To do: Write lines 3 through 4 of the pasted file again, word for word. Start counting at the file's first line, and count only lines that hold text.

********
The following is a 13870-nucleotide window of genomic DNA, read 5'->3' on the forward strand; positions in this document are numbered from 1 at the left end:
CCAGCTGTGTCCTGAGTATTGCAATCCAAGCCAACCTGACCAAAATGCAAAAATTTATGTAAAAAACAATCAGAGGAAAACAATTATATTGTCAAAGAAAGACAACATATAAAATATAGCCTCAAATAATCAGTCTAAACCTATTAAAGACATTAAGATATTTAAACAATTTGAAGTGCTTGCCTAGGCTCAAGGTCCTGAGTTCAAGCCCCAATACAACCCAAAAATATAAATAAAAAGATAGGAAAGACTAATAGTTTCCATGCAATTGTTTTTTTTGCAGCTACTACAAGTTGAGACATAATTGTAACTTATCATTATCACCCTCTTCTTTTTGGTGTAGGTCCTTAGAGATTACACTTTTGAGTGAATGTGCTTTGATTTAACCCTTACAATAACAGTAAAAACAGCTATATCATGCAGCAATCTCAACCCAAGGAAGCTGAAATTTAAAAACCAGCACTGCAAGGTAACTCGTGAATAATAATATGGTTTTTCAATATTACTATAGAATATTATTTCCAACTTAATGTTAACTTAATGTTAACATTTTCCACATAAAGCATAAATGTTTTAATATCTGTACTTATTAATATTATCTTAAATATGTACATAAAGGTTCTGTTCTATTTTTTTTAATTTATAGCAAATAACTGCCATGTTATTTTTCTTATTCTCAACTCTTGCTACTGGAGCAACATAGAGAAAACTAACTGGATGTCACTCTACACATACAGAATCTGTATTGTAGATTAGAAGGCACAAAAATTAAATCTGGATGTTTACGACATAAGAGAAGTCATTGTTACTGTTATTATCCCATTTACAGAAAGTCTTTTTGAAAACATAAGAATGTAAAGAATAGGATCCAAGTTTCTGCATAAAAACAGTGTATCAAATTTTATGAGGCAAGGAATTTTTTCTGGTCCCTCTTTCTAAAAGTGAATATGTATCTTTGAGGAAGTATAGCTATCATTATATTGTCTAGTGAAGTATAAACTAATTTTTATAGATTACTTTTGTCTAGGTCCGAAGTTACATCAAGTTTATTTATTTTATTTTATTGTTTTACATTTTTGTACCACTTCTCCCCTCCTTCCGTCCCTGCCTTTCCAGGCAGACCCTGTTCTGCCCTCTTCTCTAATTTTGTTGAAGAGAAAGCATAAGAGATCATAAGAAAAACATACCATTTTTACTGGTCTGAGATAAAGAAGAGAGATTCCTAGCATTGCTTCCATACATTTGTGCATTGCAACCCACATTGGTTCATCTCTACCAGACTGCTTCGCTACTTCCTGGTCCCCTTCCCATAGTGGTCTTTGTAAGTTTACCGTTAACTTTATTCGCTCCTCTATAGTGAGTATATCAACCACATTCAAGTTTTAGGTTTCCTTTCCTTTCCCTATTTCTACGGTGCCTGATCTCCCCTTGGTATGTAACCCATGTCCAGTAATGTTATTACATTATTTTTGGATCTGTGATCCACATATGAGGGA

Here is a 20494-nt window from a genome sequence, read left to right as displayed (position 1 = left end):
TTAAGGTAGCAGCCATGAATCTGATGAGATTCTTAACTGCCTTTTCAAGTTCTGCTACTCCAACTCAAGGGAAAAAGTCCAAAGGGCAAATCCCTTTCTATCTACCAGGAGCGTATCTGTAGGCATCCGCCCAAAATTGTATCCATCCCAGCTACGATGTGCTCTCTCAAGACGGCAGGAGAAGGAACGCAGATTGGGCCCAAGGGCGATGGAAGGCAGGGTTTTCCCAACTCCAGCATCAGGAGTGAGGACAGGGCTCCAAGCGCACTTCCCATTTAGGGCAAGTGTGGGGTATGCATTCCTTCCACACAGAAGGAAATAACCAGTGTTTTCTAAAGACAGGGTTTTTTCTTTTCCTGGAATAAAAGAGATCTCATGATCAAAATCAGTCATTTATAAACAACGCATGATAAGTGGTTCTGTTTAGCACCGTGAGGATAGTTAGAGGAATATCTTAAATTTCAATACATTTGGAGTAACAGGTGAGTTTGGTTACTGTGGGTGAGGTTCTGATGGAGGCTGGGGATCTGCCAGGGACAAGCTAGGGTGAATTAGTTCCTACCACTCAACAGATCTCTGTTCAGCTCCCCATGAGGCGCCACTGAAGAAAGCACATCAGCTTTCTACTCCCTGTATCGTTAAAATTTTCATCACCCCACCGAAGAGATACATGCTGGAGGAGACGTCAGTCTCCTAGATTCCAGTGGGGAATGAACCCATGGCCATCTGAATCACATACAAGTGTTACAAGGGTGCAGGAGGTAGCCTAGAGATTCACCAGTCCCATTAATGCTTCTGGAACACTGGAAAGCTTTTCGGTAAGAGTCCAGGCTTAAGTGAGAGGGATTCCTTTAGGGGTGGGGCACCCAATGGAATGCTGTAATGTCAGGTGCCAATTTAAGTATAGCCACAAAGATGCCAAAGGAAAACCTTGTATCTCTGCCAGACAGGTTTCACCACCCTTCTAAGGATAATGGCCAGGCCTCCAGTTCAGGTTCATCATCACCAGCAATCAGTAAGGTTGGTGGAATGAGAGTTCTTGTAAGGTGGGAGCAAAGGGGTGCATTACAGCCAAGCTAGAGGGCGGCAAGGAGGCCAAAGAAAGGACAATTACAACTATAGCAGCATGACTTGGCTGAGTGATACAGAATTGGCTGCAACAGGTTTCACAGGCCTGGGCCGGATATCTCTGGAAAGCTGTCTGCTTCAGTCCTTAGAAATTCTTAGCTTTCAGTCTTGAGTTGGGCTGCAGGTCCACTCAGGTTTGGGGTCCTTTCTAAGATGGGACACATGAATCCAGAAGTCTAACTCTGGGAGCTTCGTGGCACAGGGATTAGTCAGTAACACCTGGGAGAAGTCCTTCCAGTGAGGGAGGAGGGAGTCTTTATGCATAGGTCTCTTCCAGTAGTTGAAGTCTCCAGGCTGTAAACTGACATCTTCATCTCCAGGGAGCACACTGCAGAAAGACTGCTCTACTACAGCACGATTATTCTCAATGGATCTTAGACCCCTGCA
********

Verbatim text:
Here is a 20494-nt window from a genome sequence, read left to right as displayed (position 1 = left end):
TTAAGGTAGCAGCCATGAATCTGATGAGATTCTTAACTGCCTTTTCAAGTTCTGCTACTCCAACTCAAGGGAAAAAGTCCAAAGGGCAAATCCCTTTCTATCTACCAGGAGCGTATCTGTAGGCATCCGCCCAAAATTGTATCCATCCCAGCTACGATGTGCTCTCTCAAGACGGCAGGAGAAGGAACGCAGATTGGGCCCAAGGGCGATGGAAGGCAGGGTTTTCCCAACTCCAGCATCAGGAGTGAGGACAGGGCTCCAAGCGCACTTCCCATTTAGGGCAAGTGTGGGGTATGCATTCCTTCCACACAGAAGGAAATAACCAGTGTTTTCTAAAGACAGGGTTTTTTCTTTTCCTGGAATAAAAGAGATCTCATGATCAAAATCAGTCATTTATAAACAACGCATGATAAGTGGTTCTGTTTAGCACCGTGAGGATAGTTAGAGGAATATCTTAAATTTCAATACATTTGGAGTAACAGGTGAGTTTGGTTACTGTGGGTGAGGTTCTGATGGAGGCTGGGGATCTGCCAGGGACAAGCTAGGGTGAATTAGTTCCTACCACTCAACAGATCTCTGTTCAGCTCCCCATGAGGCGCCACTGAAGAAAGCACATCAGCTTTCTACTCCCTGTATCGTTAAAATTTTCATCACCCCACCGAAGAGATACATGCTGGAGGAGACGTCAGTCTCCTAGATTCCAGTGGGGAATGAACCCATGGCCATCTGAATCACATACAAGTGTTACAAGGGTGCAGGAGGTAGCCTAGAGATTCACCAGTCCCATTAATGCTTCTGGAACACTGGAAAGCTTTTCGGTAAGAGTCCAGGCTTAAGTGAGAGGGATTCCTTTAGGGGTGGGGCACCCAATGGAATGCTGTAATGTCAGGTGCCAATTTAAGTATAGCCACAAAGATGCCAAAGGAAAACCTTGTATCTCTGCCAGACAGGTTTCACCACCCTTCTAAGGATAATGGCCAGGCCTCCAGTTCAGGTTCATCATCACCAGCAATCAGTAAGGTTGGTGGAATGAGAGTTCTTGTAAGGTGGGAGCAAAGGGGTGCATTACAGCCAAGCTAGAGGGCGGCAAGGAGGCCAAAGAAAGGACAATTACAACTATAGCAGCATGACTTGGCTGAGTGATACAGAATTGGCTGCAACAGGTTTCACAGGCCTGGGCCGGATATCTCTGGAAAGCTGTCTGCTTCAGTCCTTAGAAATTCTTAGCTTTCAGTCTTGAGTTGGGCTGCAGGTCCACTCAGGTTTGGGGTCCTTTCTAAGATGGGACACATGAATCCAGAAGTCTAACTCTGGGAGCTTCGTGGCACAGGGATTAGTCAGTAACACCTGGGAGAAGTCCTTCCAGTGAGGGAGGAGGGAGTCTTTATGCATAGGTCTCTTCCAGTAGTTGAAGTCTCCAGGCTGTAAACTGACATCTTCATCTCCAGGGAGCACACTGCAGAAAGACTGCTCTACTACAGCACGATTATTCTCAATGGATCTTAGACCCCTGCA